Dogs and cats are attracted to the smell and taste of many different things, but pill-flavored pet food isn't one of them. A few, precious pets will voluntarily swallow a pill. Other dogs and cats are willing to ignore the pill if it's masked in food. But at the end of the day, most pets don't like being induced to take pills.
Read on for some tips regarding giving pills to your pet.
While some pet owners crush pills and mix them with food, this should never be attempted without first asking a veterinarian. Some formulations rely on the pill or capsule to remain intact to be effective and safe, while other medications are not to be given with food at all. Crushing a pill may also leave a medicinal smell in the room or on your hands that especially sensitive pets will notice.
Treat or no treat, some dogs (and most cats) are having absolutely none of this pill business. At the first rattle of a foil pack, a 90-lb Labrador Retriever may run away and hide in a space where a cat couldn't turn around. Then there's the "safecracker," who skillfully separates food from medicine and holds it for a minute before spitting it out. Pursuing or restraining a distressed pet will only escalate the problem.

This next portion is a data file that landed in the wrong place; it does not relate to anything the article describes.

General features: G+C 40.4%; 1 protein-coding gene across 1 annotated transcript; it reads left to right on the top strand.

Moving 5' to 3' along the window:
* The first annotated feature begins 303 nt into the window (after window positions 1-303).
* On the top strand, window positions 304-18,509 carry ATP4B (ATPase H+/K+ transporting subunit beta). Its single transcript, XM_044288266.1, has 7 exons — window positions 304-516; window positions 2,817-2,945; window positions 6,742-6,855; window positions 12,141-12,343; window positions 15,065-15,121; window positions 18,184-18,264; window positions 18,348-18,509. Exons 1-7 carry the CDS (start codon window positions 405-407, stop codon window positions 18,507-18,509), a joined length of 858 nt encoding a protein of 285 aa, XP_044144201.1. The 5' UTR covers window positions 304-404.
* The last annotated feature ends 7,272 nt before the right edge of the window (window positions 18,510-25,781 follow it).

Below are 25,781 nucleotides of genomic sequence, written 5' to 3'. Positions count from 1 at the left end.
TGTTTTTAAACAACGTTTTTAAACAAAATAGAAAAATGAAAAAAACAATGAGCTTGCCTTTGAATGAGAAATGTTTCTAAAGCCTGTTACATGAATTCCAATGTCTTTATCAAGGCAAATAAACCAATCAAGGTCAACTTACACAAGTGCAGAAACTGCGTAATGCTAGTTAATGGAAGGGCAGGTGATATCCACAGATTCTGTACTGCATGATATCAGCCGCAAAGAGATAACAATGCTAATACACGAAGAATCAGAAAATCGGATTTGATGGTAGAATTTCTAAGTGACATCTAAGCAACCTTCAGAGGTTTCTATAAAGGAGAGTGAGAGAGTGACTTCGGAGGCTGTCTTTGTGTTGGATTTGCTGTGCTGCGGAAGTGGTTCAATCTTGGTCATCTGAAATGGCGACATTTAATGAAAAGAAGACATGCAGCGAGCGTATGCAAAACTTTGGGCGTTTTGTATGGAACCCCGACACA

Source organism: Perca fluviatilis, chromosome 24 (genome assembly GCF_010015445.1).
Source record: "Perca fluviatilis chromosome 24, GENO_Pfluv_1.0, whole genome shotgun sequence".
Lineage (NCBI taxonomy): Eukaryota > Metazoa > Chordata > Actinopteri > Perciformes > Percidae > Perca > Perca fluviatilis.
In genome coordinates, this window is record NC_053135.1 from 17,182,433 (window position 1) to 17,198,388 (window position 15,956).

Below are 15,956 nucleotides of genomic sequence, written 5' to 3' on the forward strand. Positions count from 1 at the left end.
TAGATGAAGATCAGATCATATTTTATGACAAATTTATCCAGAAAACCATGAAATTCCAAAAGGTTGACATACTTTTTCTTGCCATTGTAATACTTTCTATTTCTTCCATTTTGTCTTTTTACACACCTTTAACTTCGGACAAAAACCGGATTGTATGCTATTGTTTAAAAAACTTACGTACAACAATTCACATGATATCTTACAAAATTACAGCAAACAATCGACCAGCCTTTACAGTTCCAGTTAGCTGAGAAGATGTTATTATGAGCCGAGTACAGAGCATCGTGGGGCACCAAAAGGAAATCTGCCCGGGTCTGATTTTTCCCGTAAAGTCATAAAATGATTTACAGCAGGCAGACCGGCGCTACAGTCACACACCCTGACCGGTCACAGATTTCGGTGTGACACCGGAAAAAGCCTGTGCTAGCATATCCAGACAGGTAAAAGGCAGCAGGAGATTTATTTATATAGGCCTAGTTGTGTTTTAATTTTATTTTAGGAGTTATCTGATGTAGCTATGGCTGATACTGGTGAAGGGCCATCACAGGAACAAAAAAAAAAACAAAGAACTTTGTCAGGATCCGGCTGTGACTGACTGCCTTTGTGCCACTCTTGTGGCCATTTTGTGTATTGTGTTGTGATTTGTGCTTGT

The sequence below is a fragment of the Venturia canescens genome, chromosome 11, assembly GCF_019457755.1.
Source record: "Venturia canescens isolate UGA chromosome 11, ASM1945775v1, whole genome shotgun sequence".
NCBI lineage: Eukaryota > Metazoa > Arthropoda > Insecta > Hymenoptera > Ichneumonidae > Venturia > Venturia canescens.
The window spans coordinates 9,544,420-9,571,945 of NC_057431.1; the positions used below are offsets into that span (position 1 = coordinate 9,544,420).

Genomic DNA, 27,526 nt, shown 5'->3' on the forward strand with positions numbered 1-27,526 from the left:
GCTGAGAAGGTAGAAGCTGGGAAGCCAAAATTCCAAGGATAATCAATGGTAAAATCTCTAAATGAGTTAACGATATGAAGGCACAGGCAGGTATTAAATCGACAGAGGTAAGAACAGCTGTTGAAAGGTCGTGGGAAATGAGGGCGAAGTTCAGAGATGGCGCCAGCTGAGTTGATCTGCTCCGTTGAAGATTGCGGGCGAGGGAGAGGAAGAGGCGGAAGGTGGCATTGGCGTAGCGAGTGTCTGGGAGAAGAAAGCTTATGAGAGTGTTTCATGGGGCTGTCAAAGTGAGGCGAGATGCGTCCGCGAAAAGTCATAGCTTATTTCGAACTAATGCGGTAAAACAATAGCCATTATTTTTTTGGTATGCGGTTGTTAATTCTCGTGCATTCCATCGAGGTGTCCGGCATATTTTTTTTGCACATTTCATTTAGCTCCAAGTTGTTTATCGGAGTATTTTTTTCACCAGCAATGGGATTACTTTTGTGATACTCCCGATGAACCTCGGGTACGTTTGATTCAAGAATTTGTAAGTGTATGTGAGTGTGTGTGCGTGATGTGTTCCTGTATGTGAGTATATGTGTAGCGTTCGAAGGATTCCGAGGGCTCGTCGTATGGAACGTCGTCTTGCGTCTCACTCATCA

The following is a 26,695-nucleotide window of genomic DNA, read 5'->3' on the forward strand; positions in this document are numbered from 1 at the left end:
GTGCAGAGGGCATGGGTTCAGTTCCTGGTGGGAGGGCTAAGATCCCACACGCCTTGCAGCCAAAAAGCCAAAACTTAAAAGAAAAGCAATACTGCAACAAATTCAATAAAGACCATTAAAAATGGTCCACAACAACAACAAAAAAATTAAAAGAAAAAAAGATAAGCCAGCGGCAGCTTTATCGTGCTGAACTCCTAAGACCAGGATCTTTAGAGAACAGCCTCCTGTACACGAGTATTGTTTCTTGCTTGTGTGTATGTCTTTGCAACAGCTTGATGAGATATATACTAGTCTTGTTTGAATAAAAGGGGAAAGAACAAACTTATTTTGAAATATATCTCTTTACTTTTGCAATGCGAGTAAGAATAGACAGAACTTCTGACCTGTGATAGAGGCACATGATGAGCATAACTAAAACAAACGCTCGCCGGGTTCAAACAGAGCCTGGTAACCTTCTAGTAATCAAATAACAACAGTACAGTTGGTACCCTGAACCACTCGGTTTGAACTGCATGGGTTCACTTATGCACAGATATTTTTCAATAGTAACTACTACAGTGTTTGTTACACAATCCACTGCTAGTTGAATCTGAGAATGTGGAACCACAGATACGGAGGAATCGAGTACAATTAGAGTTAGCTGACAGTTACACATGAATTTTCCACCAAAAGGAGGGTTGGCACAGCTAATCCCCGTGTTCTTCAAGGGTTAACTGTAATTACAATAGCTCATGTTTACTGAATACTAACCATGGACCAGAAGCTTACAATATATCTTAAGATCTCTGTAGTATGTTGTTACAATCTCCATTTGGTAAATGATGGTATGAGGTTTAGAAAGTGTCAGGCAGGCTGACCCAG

The ASPCA recommends gradual conditioning for highly resistant pets, where the ratio of good experiences to bad experiences is high: "For every real pill you give him, he should receive a minimum of 20 'treat pills,'"1 although not all at one time.